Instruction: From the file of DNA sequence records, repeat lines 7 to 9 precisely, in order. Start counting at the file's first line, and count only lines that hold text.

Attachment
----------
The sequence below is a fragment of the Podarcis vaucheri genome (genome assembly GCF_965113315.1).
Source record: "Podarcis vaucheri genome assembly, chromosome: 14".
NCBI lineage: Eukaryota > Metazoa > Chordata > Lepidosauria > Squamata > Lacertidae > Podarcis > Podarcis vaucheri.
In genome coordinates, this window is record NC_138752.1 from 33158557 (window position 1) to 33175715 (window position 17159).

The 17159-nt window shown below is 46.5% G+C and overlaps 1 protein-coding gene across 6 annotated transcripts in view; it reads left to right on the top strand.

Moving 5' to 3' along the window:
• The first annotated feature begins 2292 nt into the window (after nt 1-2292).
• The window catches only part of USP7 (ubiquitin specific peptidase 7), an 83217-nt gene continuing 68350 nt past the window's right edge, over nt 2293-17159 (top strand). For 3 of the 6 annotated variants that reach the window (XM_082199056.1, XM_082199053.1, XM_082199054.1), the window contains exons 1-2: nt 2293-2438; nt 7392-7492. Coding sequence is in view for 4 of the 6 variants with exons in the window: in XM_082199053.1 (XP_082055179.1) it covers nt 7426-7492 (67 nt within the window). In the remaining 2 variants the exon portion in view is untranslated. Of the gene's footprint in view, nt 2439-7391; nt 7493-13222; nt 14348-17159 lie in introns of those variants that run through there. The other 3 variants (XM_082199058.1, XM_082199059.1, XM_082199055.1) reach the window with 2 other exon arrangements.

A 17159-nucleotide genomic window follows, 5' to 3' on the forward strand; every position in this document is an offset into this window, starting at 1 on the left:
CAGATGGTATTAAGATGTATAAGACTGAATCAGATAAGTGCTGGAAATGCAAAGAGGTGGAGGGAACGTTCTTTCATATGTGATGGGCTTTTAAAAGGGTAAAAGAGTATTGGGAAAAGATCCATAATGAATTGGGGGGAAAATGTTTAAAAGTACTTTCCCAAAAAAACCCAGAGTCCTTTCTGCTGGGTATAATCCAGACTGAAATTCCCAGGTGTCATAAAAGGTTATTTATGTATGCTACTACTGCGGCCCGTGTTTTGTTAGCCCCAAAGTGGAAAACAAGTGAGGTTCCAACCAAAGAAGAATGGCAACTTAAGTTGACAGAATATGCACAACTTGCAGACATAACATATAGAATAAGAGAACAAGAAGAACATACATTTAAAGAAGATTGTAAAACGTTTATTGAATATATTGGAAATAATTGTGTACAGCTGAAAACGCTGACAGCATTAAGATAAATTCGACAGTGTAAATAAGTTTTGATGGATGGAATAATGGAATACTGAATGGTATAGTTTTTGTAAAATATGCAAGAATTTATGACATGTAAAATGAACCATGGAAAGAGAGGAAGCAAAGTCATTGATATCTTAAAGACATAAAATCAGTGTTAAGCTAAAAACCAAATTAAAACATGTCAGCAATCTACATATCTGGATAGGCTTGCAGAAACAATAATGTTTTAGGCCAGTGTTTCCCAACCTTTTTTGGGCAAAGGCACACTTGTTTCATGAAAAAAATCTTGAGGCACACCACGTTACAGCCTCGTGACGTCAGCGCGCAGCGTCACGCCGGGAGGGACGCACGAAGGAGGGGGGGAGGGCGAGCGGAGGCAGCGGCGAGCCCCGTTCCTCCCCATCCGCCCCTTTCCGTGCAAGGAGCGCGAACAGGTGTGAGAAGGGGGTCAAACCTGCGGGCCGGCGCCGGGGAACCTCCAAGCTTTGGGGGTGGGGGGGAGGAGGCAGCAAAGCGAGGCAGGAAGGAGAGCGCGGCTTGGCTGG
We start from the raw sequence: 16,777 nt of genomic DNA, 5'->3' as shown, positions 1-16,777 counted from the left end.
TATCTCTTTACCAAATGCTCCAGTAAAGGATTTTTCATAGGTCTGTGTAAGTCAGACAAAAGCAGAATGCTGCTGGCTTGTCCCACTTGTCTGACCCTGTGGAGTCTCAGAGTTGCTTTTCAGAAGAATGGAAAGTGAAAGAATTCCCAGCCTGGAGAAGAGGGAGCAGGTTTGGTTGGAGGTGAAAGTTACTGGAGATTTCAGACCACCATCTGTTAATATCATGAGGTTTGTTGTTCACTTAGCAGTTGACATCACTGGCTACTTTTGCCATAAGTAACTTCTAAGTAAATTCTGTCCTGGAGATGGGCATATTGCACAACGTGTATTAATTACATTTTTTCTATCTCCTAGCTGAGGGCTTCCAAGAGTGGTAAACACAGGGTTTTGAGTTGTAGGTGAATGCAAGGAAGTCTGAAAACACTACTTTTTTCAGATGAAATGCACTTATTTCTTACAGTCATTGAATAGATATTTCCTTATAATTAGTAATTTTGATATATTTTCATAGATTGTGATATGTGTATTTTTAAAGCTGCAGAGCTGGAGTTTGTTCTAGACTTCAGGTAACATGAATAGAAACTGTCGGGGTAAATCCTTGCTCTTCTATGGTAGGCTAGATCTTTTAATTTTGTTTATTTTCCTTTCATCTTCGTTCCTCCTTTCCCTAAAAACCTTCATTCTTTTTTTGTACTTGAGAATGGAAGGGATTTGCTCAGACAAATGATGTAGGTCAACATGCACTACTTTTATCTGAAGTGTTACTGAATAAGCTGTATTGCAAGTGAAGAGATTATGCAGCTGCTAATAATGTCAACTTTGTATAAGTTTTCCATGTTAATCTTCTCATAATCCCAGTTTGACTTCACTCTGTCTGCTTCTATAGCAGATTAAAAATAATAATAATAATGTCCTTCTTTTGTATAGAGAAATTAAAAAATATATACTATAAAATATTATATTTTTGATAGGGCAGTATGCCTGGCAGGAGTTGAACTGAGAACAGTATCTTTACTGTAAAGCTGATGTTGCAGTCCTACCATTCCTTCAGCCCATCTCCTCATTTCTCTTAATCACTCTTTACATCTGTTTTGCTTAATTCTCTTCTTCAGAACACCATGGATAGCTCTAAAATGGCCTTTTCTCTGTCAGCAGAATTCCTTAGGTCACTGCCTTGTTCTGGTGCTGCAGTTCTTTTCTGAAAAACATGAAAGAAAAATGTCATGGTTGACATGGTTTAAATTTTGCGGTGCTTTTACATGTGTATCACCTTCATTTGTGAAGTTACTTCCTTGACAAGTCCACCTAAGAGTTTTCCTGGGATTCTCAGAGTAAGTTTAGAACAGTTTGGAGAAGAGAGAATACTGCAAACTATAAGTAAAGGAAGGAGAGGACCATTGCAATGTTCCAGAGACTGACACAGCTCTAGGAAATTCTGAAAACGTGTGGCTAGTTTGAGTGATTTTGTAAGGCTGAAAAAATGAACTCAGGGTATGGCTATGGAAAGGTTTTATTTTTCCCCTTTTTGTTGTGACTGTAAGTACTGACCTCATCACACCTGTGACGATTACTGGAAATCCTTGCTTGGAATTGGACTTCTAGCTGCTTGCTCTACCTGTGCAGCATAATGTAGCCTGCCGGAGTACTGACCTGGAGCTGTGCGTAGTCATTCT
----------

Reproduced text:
• The first annotated feature begins 2292 nt into the window (after nt 1-2292).
• The window catches only part of USP7 (ubiquitin specific peptidase 7), an 83217-nt gene continuing 68350 nt past the window's right edge, over nt 2293-17159 (top strand). For 3 of the 6 annotated variants that reach the window (XM_082199056.1, XM_082199053.1, XM_082199054.1), the window contains exons 1-2: nt 2293-2438; nt 7392-7492. Coding sequence is in view for 4 of the 6 variants with exons in the window: in XM_082199053.1 (XP_082055179.1) it covers nt 7426-7492 (67 nt within the window). In the remaining 2 variants the exon portion in view is untranslated. Of the gene's footprint in view, nt 2439-7391; nt 7493-13222; nt 14348-17159 lie in introns of those variants that run through there. The other 3 variants (XM_082199058.1, XM_082199059.1, XM_082199055.1) reach the window with 2 other exon arrangements.

A 17159-nucleotide genomic window follows, 5' to 3' on the forward strand; every position in this document is an offset into this window, starting at 1 on the left: